Northridge Open Space & Trail
The Northridge Open Space is a linear parcel running generally north-south along both sides of the Cottonwood Extension Ditch. Its general location can be described as: south of Weld CR 10½, north of Weld CR 1½, east of Northridge Drive, and west of Fletcher Drive.
When the Northridge neighborhood was first platted, the agreements with the Town stipulated that this parcel would be maintained by the Homeowner’s Association (HOA) for Northridge. Unfortunately, the HOA was not formed and therefore did not take over maintenance as originally agreed. Also in these subsequent years, the company responsible for the Cottonwood Extension Ditch have also limited their access and maintenance to that area as well.
Until this point, this parcel area – which acts as a walking path and trail – has been used by neighbors in this community and in some areas very well maintained. Because there is not a consolidated maintenance entity, some areas have not been well-maintained and can be hazardous to safety or the environment due to overgrown invasive species, uneven pathways, and other issues.
Initial Maintenance Plan
The Town of Erie Parks & Recreation Department recently partnered with a company to survey the area and provide detailed maintenance plans for the parcel. Based on the results of the survey and to match the level of service provided in other Town-maintained parcels, the plan below has been outlined to begin this summer.
- Install bollards – vehicle barriers – at trail entrances to control unauthorized vehicle access.
- Remove encroaching shrubs from south trail entrance near Northview Drive.
- Raise all trees overhanging the trail to 12ft in height and prune limbs back to adjacent fence lines.
- Perform hazard mitigation and safety pruning in overstory trees in the north-central section of the property.
- Prune back overgrown thicket of shrubs to provide 8ft clearance from the trail edge in the north-central section of the property.
- Inspect any standing dead trees in the detention area west of Fletcher Drive. Remove any trees which are threatening adjacent property lines.
Ongoing Maintenance Activities
|General inspection of trail, collect blown trash||Weekly|
|Mow 4-6ft strip back from trail edges||Monthly, May-October|
|Mow 4ft courtesy strip along accessible adjacent fence lines||2x/year, approximately June and August|
|Mow land west of the ditch between Baker Lane and west trail spur leading to Northridge Drive||3x/year, approximately May, August, and October|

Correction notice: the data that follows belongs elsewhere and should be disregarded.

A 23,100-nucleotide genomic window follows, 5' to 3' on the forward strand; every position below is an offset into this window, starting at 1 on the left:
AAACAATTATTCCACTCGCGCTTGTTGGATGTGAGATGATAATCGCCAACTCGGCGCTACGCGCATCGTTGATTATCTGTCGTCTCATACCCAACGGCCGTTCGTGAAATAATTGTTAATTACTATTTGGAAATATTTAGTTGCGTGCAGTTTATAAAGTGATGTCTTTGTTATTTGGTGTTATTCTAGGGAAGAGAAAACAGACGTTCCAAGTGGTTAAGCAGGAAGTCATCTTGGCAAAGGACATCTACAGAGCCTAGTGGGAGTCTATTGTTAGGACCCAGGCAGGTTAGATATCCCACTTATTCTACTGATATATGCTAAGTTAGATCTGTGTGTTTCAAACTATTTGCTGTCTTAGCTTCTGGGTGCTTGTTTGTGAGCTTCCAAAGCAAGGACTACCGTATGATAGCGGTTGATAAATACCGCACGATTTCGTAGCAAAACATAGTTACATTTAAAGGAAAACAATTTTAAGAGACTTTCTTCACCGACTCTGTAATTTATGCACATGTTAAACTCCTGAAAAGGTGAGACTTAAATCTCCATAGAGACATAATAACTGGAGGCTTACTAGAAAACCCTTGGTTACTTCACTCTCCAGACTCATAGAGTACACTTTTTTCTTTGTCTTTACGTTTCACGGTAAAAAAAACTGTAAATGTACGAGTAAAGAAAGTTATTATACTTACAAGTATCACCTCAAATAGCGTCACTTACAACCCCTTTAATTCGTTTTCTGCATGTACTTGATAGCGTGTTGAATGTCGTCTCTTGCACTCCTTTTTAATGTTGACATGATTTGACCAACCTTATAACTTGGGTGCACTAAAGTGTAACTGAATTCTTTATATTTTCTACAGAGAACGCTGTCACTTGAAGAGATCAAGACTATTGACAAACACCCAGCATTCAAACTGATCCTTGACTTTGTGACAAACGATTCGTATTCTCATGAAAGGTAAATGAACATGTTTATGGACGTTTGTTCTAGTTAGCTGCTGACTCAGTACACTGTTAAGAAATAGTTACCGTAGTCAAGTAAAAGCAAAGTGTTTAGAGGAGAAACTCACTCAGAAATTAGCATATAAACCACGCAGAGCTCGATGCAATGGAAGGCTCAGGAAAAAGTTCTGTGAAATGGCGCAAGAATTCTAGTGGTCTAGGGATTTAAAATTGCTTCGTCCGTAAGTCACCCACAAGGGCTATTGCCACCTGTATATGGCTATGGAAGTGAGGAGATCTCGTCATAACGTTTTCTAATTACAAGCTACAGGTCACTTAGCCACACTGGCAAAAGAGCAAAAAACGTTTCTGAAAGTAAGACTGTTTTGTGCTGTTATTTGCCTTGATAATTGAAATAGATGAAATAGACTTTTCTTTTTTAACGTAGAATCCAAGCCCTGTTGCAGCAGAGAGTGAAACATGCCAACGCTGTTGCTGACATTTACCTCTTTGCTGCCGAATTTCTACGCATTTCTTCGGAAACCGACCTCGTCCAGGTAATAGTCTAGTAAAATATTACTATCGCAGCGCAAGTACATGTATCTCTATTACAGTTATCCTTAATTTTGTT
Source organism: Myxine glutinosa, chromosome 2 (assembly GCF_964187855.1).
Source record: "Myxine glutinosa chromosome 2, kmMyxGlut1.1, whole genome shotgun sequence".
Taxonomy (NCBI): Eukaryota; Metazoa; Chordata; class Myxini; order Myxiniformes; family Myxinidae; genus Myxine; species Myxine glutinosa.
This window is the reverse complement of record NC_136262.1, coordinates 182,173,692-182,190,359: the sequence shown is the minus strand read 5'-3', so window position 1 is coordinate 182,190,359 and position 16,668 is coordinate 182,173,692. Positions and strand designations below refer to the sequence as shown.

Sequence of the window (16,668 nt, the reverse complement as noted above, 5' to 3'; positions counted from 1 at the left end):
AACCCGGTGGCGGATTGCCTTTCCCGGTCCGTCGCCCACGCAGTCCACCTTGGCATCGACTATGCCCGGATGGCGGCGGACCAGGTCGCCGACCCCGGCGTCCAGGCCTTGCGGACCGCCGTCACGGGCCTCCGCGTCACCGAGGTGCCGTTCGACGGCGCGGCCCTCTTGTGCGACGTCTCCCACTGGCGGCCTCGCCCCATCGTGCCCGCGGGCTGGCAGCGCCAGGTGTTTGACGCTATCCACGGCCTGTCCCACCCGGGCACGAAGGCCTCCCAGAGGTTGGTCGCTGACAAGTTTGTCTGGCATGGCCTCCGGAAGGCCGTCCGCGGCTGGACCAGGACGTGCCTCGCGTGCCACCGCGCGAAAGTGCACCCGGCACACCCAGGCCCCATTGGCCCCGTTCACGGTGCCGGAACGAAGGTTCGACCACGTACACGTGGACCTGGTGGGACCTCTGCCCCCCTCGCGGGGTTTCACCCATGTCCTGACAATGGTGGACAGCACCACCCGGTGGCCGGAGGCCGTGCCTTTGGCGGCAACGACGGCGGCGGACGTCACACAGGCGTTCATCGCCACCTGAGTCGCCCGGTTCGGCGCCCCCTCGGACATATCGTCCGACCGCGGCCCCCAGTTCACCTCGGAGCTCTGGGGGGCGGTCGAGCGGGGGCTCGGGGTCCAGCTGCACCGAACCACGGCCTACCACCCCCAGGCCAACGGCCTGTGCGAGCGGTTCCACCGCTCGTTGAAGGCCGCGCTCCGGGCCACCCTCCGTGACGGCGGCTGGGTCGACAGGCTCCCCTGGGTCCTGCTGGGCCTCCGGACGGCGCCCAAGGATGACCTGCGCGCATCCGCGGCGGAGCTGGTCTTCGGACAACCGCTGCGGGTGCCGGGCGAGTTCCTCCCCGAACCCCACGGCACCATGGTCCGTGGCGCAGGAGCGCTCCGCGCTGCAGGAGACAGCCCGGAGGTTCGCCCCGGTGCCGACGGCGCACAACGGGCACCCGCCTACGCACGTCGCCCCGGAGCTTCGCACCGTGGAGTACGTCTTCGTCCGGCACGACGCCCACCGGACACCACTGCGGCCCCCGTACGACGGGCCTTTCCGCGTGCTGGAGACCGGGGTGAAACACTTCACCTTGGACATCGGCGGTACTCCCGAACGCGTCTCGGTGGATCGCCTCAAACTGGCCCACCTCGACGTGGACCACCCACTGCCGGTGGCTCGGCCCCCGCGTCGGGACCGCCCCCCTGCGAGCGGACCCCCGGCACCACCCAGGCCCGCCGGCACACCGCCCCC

|Noxious weed control||As Needed|
|Assess and prune trees for hazard mitigation and public access along trail corridor||As Needed|
Requests for Adjacent Property Owners
As this parcel has not been maintained by an HOA up until this point, many property owners have attempted to complete their own care of the areas directly adjacent to their property. In some cases, this looks like the addition of landscaping materials, planted shrubs, rock beds, or other materials added outside the designated property lines.
In order to properly ensure the upkeep of this throughway, Town staff will need to remove some of this material that has been added. As noted above, there will be at least a 4ft mow strip maintained from the center of a crusher-fines trail and many of the added materials are within that 4ft planned area.
All homeowners with properties directly adjacent to the parcel will be notified of the upcoming work and will have at least 30 days to collect any of their materials outside of their property limits before the cleanup of this trail begins. In some cases, the materials are suitable for long-term care by staff and does not need to be removed, but in others, the material has been thoroughly inundated with contaminants and will need to be removed from the site. Clean up is scheduled to begin at the beginning of July 2022.
Some property owners will also receive a request from the Town of Erie sometime toward the end of June or beginning of July to reach over property lines when pruning certain trees. Our Town Forester would prefer to trim trees back in the healthiest way for the tree itself, and in some cases that means crossing a property fence to trim as close to the trunk of a tree as possible. These homeowners have the opportunity to approve or deny that access request before initial maintenance activities begin.